This is in such high demand that now the carriers are starting to offer their own Wi-Fi calling and texting capabilities. The convenience is clear: with carrier-offered Wi-Fi calling and texting, you can use your own phone number instead of having to launch a third-party app. This enables calls and texts to be made in areas where there may be limited or zero cellular coverage. Additionally, cellular calls that lose signal can automatically toggle over to Wi-Fi to ensure a continued connection, as long as there’s an open signal available.
T-Mobile was the first to offer it, but AT&T and Sprint have followed in suit, albeit in a more limited capacity. Verizon is the only carrier that still hasn’t caught up to speed. Wi-Fi calling and texting isn’t available on all phones offered by the three participating carriers, but the list is growing. Be sure to check with the carrier of your choice to determine which phones support it.
Researching the estimated download and upload speeds for the various carriers can be a grueling exercise. Pulling facts and figures from any of the four main carriers is hard, as many of them appear to under-promise, while others (like T-Mobile) only declare best-case scenarios. According to data provided by the carriers themselves, here are the average 4G LTE download and upload speeds you can expect.
Average 4G LTE Download/Upload Speeds (in Mbps)
- AT&T: 12 Mbps (download) / 5 Mbps (upload)
- Sprint: 6-8 Mbps (download) / 2-4 Mbps (upload) Sprint claims peak download speeds can reach up to 25 Mbps, and peak upload speeds can reach 10 Mbps.
- T-Mobile: 21.7 Mbps (download) / 12 Mbps (upload)
- Verizon: 5-12 Mbps (download) / 2-5 Mbps (upload). Peak download speeds can “approach” 50 Mbps.
Again, some of these averages can (and should be) taken with a grain of salt, such as the T-Mobile claim which appears to dwarf the other carriers.
A recent independent report by OpenSignal determined the average 4G download speed in the U.S. is 9.9 Mbps. The report also ranked how the major carriers performed with respect to download speeds at 3G and 4G. These are the results.
- AT&T: 2.2 Mbps
- Sprint: 0.64 Mbps
- T-Mobile: 3.5 Mbps
- Verizon: 0.66 Mbps
- AT&T: 7.93 Mbps
- Sprint: 6.56 Mbps
- T-Mobile: 12.26 Mbps
- Verizon: 11.98 Mbps
It’s important to note that 4G coverage uptime plays heavily into what you can expect to get around the clock. This is represented by a percentage of time customers of a given carrier actually have access to 4G speeds. In OpenSignal tests, Verizon came out on top with 87 percent uptime; AT&T rated 83 percent; T-Mobile was third, with 81 percent; and once again Sprint placed last with 70 percent 4G coverage uptime.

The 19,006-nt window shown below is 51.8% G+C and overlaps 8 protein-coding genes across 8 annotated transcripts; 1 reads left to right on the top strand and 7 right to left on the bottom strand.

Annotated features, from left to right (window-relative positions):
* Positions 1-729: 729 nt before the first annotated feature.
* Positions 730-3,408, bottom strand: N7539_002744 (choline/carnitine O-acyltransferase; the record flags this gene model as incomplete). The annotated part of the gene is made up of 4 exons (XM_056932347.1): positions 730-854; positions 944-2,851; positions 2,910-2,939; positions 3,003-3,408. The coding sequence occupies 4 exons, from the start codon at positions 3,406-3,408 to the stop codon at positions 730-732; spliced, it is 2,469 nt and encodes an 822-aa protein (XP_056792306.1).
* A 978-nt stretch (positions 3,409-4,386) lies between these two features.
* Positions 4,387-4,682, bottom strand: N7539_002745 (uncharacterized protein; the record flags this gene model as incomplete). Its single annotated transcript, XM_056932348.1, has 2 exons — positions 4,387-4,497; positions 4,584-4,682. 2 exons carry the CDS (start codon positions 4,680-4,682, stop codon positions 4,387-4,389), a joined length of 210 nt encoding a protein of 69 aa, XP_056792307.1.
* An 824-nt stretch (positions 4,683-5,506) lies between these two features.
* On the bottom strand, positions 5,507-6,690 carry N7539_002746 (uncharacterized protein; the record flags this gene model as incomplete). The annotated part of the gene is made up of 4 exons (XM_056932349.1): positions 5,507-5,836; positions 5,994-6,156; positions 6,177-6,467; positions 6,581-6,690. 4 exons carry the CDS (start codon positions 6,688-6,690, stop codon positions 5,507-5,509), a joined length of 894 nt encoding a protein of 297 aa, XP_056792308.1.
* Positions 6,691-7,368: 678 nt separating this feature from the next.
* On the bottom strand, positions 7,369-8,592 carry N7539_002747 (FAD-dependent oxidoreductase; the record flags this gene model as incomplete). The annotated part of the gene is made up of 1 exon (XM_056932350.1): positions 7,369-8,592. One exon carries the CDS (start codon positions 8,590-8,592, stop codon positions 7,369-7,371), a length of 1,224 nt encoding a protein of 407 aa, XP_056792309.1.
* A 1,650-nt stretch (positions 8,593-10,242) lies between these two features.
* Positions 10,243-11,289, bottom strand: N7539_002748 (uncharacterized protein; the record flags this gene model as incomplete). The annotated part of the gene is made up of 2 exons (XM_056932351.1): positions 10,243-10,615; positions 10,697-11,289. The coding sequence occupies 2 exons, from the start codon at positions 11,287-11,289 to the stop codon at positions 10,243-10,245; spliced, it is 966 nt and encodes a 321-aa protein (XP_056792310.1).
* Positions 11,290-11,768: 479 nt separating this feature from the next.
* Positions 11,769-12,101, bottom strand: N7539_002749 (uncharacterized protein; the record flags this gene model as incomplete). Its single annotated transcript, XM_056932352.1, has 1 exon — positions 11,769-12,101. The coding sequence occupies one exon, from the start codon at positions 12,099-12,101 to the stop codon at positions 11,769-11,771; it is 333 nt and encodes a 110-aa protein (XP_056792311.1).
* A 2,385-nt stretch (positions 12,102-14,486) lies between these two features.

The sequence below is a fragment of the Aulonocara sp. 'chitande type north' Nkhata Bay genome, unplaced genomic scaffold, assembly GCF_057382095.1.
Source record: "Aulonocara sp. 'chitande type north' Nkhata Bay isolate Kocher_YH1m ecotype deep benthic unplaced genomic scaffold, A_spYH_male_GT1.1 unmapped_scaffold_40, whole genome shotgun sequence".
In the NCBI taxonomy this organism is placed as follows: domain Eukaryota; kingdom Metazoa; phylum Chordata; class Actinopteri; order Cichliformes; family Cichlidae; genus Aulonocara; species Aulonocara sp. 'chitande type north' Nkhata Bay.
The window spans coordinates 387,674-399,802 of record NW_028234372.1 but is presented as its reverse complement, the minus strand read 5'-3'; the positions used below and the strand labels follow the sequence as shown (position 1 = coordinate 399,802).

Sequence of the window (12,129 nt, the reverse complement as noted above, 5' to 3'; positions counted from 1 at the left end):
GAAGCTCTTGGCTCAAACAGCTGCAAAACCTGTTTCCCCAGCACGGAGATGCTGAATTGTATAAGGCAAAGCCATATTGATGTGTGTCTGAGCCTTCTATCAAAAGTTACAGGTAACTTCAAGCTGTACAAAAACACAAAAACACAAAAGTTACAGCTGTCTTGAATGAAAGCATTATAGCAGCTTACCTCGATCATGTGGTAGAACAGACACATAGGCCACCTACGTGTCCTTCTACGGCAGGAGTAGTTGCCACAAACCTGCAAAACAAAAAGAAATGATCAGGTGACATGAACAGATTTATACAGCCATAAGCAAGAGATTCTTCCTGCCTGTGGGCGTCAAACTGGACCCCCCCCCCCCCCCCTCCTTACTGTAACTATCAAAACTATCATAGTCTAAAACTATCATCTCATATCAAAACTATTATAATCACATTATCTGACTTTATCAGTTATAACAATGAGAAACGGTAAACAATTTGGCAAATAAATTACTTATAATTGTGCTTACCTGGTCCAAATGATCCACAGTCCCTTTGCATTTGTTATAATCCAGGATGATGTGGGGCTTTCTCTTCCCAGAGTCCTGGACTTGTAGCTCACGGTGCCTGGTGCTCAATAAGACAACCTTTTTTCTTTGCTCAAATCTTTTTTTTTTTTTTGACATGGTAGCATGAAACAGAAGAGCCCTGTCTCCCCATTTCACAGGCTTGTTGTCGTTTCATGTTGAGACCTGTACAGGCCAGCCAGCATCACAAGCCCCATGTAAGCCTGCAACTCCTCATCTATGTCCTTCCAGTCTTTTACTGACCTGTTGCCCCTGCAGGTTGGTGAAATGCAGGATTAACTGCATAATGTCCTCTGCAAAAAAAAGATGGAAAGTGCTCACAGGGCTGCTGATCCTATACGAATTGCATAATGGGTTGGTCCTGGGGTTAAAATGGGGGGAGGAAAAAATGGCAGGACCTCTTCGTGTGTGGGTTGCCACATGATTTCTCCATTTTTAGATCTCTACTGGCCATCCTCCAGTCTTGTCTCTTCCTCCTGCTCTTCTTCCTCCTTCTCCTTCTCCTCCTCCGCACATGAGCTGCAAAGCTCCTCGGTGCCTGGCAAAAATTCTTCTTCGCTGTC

What it All Means
Your carrier’s download speeds, as measured in Mbps, determines whether or not you’ll be able to do things like stream high quality video without buffering or experiencing hiccups in performance. The greater the Mbps, the greater your speed. Netflix has specific requirements that your device should meet in order to stream its data without interruption: for SD quality, you need at least 3 Mbps; HD requires 5 Mbps. The Amazon Prime Instant Video requirement for SD is 900 Kbps, and HD is 3.5 Mbps.
This leads to the issue of data limits. To put things into perspective, streaming a 90-minute movie in SD on Netflix will eat up approximately 1.5 GB of data. In HD, that same movie can devour 4.5GB of data. Data usage when streaming music varies, and depends on the quality of the stream. If you stream music at 320kbps, you can burn through some 115MB in an hour. Spread that out over an entire month, and it adds up. Some services, like Pandora, stream at lower quality bit-rates, which makes it possible to get away with more for less – but if you’ve got T-Mobile, you can take advantage of their Music Freedom and Binge On features, which let you stream music and video over certain platforms without eating into your data plan.
An accurate determination of which cellular carrier has the “best” coverage depends greatly on where you live. But with respect to pure numbers and greatest overall coverage, Verizon ranks first in the U.S. T-Mobile ranks second; AT&T ranks third; and Sprint comes in fourth.
Want to learn more about buying a smartphone? Read all about no-contract smartphone data plans and pricing. And then read all about picking the right smartphone plan. Finally, learn all about smartphone specs, the differences between iOS and Android, recycling your smartphone, buying a Chinese smartphone, and buying an unlocked smartphone.